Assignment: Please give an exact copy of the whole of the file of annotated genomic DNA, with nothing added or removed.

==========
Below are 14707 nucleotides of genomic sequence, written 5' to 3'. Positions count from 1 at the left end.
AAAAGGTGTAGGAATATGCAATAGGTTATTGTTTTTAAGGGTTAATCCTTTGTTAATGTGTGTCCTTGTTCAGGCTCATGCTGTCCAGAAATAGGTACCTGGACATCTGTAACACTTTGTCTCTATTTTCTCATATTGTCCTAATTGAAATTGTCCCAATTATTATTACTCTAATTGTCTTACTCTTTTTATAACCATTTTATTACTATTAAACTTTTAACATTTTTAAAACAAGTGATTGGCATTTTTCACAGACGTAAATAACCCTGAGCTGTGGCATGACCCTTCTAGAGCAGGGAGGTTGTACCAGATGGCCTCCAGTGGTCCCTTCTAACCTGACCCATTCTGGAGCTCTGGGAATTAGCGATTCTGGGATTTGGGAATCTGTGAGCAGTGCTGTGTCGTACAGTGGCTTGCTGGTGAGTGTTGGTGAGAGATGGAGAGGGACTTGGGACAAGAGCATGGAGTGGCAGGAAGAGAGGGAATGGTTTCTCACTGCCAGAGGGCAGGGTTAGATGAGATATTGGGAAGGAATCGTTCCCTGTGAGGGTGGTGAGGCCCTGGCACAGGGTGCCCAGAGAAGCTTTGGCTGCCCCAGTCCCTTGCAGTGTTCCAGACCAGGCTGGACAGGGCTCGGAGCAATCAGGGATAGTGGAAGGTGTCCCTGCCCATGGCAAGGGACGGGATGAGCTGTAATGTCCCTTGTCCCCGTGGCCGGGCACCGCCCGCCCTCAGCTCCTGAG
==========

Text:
Below are 14707 nucleotides of genomic sequence, written 5' to 3'. Positions count from 1 at the left end.
AAAAGGTGTAGGAATATGCAATAGGTTATTGTTTTTAAGGGTTAATCCTTTGTTAATGTGTGTCCTTGTTCAGGCTCATGCTGTCCAGAAATAGGTACCTGGACATCTGTAACACTTTGTCTCTATTTTCTCATATTGTCCTAATTGAAATTGTCCCAATTATTATTACTCTAATTGTCTTACTCTTTTTATAACCATTTTATTACTATTAAACTTTTAACATTTTTAAAACAAGTGATTGGCATTTTTCACAGACGTAAATAACCCTGAGCTGTGGCATGACCCTTCTAGAGCAGGGAGGTTGTACCAGATGGCCTCCAGTGGTCCCTTCTAACCTGACCCATTCTGGAGCTCTGGGAATTAGCGATTCTGGGATTTGGGAATCTGTGAGCAGTGCTGTGTCGTACAGTGGCTTGCTGGTGAGTGTTGGTGAGAGATGGAGAGGGACTTGGGACAAGAGCATGGAGTGGCAGGAAGAGAGGGAATGGTTTCTCACTGCCAGAGGGCAGGGTTAGATGAGATATTGGGAAGGAATCGTTCCCTGTGAGGGTGGTGAGGCCCTGGCACAGGGTGCCCAGAGAAGCTTTGGCTGCCCCAGTCCCTTGCAGTGTTCCAGACCAGGCTGGACAGGGCTCGGAGCAATCAGGGATAGTGGAAGGTGTCCCTGCCCATGGCAAGGGACGGGATGAGCTGTAATGTCCCTTGTCCCCGTGGCCGGGCACCGCCCGCCCTCAGCTCCTGAG